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Shared micromobility showdown: e-scooters vs e-bikes vs bicycles

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Bikeshare systems have been around for many years, while more recently electric bikeshare has opened up the concept to more users. E-scooters are the newest micromobility form and further increase the userbase – some people just don’t want to cycle.

Many shared e-scooter companies, such as TIER, Dott, Voi and Bird, have introduced e-bikes into some of their city operations, while companies which started out as bikeshare providers, such as Lime, Beryl and Spin, have introduced e-scooters – and in some cases switched entirely to them. With a vehicle that is more popular with city users, and cheaper for the fleet operator to maintain, such a switch makes commercial sense.

Beryl is in a unique position in the UK in that it operates shared bicycles, e-bikes and e-scooters – in one case, all three in the same city (Norwich). In Bournemouth it operates bicycles and e-scooters, and in Watford and Hereford it operates bicycles and e-bikes. It also has an e-scooter fleet on the Isle of Wight, and cargo e-bikes in Hackney (east London).

Zag Daily has been given exclusive access to statistics on speeds and journey distances by each vehicle type in the different Beryl cities for the first three months of 2022. Analysing this data reveals for the first time how e-scooter and e-bike journeys differ.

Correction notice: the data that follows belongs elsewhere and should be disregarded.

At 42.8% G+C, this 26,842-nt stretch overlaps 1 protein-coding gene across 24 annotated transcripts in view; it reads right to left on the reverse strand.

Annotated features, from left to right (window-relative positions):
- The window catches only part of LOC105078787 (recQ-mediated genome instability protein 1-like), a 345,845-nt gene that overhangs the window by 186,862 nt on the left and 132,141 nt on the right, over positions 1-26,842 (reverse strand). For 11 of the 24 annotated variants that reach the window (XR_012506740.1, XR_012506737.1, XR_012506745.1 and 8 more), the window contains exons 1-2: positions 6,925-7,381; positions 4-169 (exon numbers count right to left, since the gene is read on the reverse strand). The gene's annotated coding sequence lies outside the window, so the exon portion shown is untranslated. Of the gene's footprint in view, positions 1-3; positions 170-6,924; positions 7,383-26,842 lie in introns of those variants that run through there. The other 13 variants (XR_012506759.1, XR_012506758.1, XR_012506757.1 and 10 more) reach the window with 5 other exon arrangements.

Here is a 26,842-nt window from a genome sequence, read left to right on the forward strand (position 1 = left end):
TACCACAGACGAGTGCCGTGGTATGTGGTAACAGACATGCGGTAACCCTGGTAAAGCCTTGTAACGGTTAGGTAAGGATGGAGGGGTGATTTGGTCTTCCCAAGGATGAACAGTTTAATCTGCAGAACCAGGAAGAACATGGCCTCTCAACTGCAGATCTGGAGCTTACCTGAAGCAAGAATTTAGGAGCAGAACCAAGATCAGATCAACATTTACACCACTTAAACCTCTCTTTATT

Beryl operates 750 unpowered bicycles and 250 e-scooters across the Bournemouth conurbation making it the company’s largest operation. The e-scooters can operate in Bournemouth and Poole, while bicycles can make slightly longer journeys as Christchurch is also within the bicycle operating area.

  • Bicycles: Average journey 1.9 miles, average time 18 minutes. Average speed 6.3 mph.
  • E-scooters: Average journey 2.0 miles, average time 16 minutes. Average speed 7.7 mph.

In Bournemouth, shared micromobility users across both bikes and e-scooters want to do the same kinds of journeys – a two mile journey that is just a little too far to walk comfortably. Using e-scooters rather than pedalling results in a journey that is around 20% faster.


The capital of Norfolk is the first place in the world where all three forms of micromobility (bikes, e-bikes, e-scooters) were provided by the same operator in the same city. Currently, Beryl operates 150 e-scooters, 60 e-bikes and 400 unpowered bicycles in the city.

  • Bicycles: Average journey 1.5 miles, average time 14 minutes. Average speed 6.2 mph.
  • E-scooters: Average journey 1.7 miles, average time 13 minutes. Average speed 8.1 mph.
  • E-bikes: Average journey 1.9 miles, average time 13 minutes. Average speed 8.8 mph.

The Norwich data, unique because it allows all three vehicle types to be directly compared in an operating area with the same extent and network of hubs to start/finish journeys, shows that e-bikes facilitate longer, faster journeys than e-scooters.

It also shows that both electric modes beat unpowered bicycles, allowing for longer journeys to be taken in the same time, increasing the utility and usefulness of shared micromobility as part of people’s day to day travel needs.

Zag is grateful to Beryl for supplying us with the vehicle journey summary data used in this article.

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